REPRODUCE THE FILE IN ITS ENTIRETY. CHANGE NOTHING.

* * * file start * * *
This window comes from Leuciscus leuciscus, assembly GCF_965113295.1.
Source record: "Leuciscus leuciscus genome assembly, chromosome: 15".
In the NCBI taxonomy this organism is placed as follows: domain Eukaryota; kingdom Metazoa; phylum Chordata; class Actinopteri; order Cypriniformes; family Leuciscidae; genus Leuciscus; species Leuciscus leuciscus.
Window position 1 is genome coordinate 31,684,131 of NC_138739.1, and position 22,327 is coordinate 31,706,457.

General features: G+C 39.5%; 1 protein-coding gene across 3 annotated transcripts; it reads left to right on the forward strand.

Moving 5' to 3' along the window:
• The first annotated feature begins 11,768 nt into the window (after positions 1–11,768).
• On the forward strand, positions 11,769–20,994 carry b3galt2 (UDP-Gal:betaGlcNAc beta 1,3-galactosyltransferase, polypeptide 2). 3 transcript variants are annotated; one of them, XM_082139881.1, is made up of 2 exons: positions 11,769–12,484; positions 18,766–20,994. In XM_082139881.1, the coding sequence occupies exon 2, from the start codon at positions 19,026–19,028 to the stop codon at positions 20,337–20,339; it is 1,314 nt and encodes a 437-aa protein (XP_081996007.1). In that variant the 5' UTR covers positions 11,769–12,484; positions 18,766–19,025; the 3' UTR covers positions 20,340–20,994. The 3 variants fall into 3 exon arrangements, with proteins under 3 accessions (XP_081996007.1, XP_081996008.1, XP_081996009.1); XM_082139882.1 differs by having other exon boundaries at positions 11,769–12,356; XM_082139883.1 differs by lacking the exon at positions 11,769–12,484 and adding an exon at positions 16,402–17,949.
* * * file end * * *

This window comes from Leuciscus leuciscus, assembly GCF_965113295.1.
Source record: "Leuciscus leuciscus genome assembly, chromosome: 15".
In the NCBI taxonomy this organism is placed as follows: domain Eukaryota; kingdom Metazoa; phylum Chordata; class Actinopteri; order Cypriniformes; family Leuciscidae; genus Leuciscus; species Leuciscus leuciscus.
Window position 1 is genome coordinate 31,684,131 of NC_138739.1, and position 22,327 is coordinate 31,706,457.

General features: G+C 39.5%; 1 protein-coding gene across 3 annotated transcripts; it reads left to right on the forward strand.

Moving 5' to 3' along the window:
• The first annotated feature begins 11,768 nt into the window (after positions 1–11,768).
• On the forward strand, positions 11,769–20,994 carry b3galt2 (UDP-Gal:betaGlcNAc beta 1,3-galactosyltransferase, polypeptide 2). 3 transcript variants are annotated; one of them, XM_082139881.1, is made up of 2 exons: positions 11,769–12,484; positions 18,766–20,994. In XM_082139881.1, the coding sequence occupies exon 2, from the start codon at positions 19,026–19,028 to the stop codon at positions 20,337–20,339; it is 1,314 nt and encodes a 437-aa protein (XP_081996007.1). In that variant the 5' UTR covers positions 11,769–12,484; positions 18,766–19,025; the 3' UTR covers positions 20,340–20,994. The 3 variants fall into 3 exon arrangements, with proteins under 3 accessions (XP_081996007.1, XP_081996008.1, XP_081996009.1); XM_082139882.1 differs by having other exon boundaries at positions 11,769–12,356; XM_082139883.1 differs by lacking the exon at positions 11,769–12,484 and adding an exon at positions 16,402–17,949.